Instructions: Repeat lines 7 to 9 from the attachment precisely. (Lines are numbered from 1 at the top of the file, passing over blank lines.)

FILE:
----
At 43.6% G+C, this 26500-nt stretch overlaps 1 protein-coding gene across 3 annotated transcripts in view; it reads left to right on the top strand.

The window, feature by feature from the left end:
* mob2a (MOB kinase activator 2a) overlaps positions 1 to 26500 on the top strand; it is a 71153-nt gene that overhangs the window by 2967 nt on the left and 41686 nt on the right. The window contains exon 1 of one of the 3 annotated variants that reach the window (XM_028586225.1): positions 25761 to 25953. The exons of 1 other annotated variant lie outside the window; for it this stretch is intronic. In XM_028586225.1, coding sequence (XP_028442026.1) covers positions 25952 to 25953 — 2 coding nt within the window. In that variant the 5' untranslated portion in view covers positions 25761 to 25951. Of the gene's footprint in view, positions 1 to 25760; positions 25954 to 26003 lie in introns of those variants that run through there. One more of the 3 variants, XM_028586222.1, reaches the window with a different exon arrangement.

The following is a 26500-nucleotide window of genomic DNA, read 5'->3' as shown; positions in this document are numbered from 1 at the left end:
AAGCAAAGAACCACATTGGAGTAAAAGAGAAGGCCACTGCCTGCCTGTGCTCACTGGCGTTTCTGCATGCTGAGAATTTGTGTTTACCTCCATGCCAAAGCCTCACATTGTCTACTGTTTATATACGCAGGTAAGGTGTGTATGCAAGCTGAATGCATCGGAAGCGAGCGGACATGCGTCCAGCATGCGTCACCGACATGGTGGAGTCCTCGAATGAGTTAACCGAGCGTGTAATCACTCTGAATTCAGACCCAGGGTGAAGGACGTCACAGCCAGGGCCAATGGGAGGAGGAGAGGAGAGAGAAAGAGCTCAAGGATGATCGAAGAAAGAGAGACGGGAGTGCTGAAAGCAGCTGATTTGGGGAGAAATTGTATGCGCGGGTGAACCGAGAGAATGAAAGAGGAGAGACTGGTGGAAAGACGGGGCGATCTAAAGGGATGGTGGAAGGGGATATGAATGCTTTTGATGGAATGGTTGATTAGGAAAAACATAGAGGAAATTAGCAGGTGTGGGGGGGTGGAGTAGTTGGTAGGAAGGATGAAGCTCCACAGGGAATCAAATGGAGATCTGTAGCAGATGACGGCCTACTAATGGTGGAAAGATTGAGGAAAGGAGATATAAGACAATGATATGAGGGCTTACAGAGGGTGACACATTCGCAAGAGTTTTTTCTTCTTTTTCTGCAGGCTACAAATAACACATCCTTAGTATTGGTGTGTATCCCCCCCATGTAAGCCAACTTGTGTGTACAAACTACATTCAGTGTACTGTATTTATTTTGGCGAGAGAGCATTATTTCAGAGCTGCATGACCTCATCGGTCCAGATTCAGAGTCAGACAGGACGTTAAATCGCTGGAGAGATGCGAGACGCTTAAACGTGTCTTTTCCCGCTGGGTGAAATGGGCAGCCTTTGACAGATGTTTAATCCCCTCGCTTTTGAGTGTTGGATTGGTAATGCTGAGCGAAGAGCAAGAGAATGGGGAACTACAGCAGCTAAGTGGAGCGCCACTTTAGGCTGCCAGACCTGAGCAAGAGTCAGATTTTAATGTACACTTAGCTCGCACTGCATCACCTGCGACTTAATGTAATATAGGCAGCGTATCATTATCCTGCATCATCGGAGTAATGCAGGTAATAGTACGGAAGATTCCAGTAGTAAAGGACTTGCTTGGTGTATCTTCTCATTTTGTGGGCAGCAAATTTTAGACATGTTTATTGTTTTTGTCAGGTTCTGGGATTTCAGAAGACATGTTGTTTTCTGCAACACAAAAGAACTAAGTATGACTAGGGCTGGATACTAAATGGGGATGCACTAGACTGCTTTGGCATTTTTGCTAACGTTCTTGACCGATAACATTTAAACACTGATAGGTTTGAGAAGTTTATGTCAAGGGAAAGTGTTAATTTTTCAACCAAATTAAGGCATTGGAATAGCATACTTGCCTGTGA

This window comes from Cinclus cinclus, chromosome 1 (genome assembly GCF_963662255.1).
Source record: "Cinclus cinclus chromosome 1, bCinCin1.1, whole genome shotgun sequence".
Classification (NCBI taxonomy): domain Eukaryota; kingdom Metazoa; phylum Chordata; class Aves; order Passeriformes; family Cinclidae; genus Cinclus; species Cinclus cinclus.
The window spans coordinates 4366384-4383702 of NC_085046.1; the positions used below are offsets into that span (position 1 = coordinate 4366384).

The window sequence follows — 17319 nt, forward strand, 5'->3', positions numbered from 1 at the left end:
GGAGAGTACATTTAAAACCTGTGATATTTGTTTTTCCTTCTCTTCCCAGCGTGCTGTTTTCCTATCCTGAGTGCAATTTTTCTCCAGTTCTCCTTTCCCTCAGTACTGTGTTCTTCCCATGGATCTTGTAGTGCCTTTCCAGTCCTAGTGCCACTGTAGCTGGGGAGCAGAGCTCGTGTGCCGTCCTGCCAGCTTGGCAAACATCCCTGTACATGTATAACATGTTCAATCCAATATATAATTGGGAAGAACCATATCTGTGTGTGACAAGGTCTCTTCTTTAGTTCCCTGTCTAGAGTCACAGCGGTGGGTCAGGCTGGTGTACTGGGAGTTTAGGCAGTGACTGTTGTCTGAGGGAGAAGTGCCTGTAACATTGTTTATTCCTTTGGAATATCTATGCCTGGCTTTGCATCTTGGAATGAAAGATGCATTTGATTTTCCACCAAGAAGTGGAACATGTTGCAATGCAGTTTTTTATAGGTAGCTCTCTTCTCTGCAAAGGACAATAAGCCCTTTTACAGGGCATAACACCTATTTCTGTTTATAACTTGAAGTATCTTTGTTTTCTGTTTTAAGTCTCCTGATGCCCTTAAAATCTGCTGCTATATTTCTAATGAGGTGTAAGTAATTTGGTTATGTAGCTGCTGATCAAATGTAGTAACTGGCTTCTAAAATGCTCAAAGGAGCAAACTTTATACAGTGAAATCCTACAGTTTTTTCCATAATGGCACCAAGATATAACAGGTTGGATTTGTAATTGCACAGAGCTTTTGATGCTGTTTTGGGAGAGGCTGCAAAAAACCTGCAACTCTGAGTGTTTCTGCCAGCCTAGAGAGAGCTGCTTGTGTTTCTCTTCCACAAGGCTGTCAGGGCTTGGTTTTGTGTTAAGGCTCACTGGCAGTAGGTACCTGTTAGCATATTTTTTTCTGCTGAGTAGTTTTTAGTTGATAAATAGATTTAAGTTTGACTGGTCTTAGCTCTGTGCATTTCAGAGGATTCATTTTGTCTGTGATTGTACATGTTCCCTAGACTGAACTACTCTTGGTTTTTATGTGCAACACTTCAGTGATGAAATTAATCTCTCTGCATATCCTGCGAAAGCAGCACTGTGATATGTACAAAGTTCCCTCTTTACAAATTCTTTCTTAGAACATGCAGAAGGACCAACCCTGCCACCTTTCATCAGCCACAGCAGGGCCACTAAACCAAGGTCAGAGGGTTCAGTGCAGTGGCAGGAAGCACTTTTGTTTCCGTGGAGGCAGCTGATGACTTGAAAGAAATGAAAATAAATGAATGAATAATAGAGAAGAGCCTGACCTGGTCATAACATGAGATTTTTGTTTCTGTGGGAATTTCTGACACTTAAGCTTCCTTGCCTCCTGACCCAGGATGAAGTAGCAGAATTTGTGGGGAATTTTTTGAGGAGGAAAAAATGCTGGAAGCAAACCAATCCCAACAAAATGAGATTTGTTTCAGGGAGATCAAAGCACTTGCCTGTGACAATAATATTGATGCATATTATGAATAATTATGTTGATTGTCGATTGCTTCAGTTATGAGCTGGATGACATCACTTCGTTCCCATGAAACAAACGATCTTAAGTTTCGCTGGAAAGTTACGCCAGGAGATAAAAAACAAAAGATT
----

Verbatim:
Source record: "Cinclus cinclus chromosome 1, bCinCin1.1, whole genome shotgun sequence".
Classification (NCBI taxonomy): domain Eukaryota; kingdom Metazoa; phylum Chordata; class Aves; order Passeriformes; family Cinclidae; genus Cinclus; species Cinclus cinclus.
The window spans coordinates 4366384-4383702 of NC_085046.1; the positions used below are offsets into that span (position 1 = coordinate 4366384).